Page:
On February 24, 2016, Douglas Matthew McMaster [#13786020], 53, of Brownsville, accepted a 27-month fully probated suspension effective March 1, 2016. The District 12 Grievance Committee found that McMaster neglected client legal matters, failed to promptly comply with reasonable re-quests for information, and failed to respond to one grievance. McMaster violated Rules 1.01(b)(1), 1.03(a), and 8.04(a)(8). He was or-dered to pay $600 in restitution and $1,000 in attorneys’ fees.

On February 9, 2016, Laura Gayle Nelson [#14903550], 56, of Seguin, accepted a one-year fully probated suspension effective February 22, 2016. The District 15 Grievance Committee found that Nelson failed to promptly comply with reasonable requests for information, failed to hold client funds separate from her own property, and engaged in the practice of law while her law license was administratively suspended. Nelson violated Rules 1.03(a), 1.14(a), and 8.04(a)(11). She was ordered to pay $2,537.85 in attorneys’ fees and direct expenses.

On January 20, 2016, Marcus D. Norman [#24007759], 45, of McKinney, received a one-year partially probated suspension effective January 15, 2016, with the first three months actively suspended and the remainder probated. The 417th Judicial District Court of Collin County found that Norman committed professional misconduct by violating Rule 1.03(a) [failed to keep complainant reasonably informed about the status of the case and failed to promptly comply with complainant’s reasonable request for information]. Norman was ordered to pay $1,500 in restitution and $1,000 in attorneys’ fees and direct expenses.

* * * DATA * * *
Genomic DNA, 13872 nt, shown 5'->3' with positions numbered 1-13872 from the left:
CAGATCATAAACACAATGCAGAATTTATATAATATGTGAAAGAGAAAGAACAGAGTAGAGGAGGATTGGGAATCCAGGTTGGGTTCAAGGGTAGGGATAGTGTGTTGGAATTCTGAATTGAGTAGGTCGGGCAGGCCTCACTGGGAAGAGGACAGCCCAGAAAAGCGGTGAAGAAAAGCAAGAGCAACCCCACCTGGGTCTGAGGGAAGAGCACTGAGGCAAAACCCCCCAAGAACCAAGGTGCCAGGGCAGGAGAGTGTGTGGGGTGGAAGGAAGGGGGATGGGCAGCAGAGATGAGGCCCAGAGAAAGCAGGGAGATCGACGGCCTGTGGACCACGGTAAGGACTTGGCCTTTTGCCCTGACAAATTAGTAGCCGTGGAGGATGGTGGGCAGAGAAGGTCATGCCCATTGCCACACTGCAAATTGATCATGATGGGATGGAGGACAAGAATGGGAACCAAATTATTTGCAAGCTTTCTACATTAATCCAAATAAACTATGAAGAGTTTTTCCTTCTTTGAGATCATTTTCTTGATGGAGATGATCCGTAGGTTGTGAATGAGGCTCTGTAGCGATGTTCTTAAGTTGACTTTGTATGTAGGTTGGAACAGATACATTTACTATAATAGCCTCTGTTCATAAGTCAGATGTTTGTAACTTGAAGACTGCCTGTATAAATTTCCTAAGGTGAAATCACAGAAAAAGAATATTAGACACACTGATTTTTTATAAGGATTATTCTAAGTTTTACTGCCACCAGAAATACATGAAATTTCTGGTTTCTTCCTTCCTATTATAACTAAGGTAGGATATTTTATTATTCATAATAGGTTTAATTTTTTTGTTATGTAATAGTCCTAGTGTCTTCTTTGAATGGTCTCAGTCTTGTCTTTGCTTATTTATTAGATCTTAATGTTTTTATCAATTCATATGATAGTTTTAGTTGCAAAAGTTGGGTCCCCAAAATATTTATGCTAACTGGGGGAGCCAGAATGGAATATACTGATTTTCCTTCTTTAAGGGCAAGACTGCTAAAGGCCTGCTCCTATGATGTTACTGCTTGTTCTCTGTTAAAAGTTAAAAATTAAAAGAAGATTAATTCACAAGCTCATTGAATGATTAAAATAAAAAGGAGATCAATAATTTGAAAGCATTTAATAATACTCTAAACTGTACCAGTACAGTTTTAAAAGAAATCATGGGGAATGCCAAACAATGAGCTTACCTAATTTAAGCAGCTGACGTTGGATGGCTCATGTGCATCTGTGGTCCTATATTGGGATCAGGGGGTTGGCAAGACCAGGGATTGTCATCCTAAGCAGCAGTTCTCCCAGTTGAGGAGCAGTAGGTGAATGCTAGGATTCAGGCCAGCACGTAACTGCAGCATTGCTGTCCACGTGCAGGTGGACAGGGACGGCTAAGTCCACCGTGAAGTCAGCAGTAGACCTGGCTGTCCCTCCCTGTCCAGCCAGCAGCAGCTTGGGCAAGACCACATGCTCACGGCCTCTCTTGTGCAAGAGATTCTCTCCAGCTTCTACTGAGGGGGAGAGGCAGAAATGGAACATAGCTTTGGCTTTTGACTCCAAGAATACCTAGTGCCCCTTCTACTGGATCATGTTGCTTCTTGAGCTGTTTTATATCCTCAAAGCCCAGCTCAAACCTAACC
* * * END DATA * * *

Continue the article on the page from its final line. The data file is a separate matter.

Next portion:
On February 5, 2016, Amanda Marie Payton [#24079117], 29, of Plano, received a 24-month partially probated suspension, with one month active (February 15, 2016, through March 14, 2016) and 23 months probated (March 15, 2016, through February 14, 2018). An evidentiary panel of the District 6 Grievance Committee found that Payton engaged in conduct involving dishonesty, fraud, deceit, and misrepresentation.  Payton violated Rule 8.04(a)(3). She was ordered to pay $1,800 in attorneys’ fees and direct expenses.

On January 12, 2016, Benjamin Robert Peppard [#24083647], 31, of Fort Worth, received an 18-month probated suspension effective January 6, 2016. The District 7 Grievance Committee found that, in representing the complainant in a contract dispute, Peppard neglected the legal matter entrusted to him by failing to perform any legal services. Peppard failed to keep the complainant reasonably informed about the status of the contract dispute and failed to promptly comply with reasonable requests for information from the complainant about the contract dispute. Upon termination of representation, Peppard failed to surrender papers and property to which the complainant was entitled. Peppard violated Rules 1.01(b)(1), 1.03(a), and 1.15(d). He was ordered to pay $1,000 in restitution, $2,525 in attorneys’ fees, and $699.50 in direct expenses.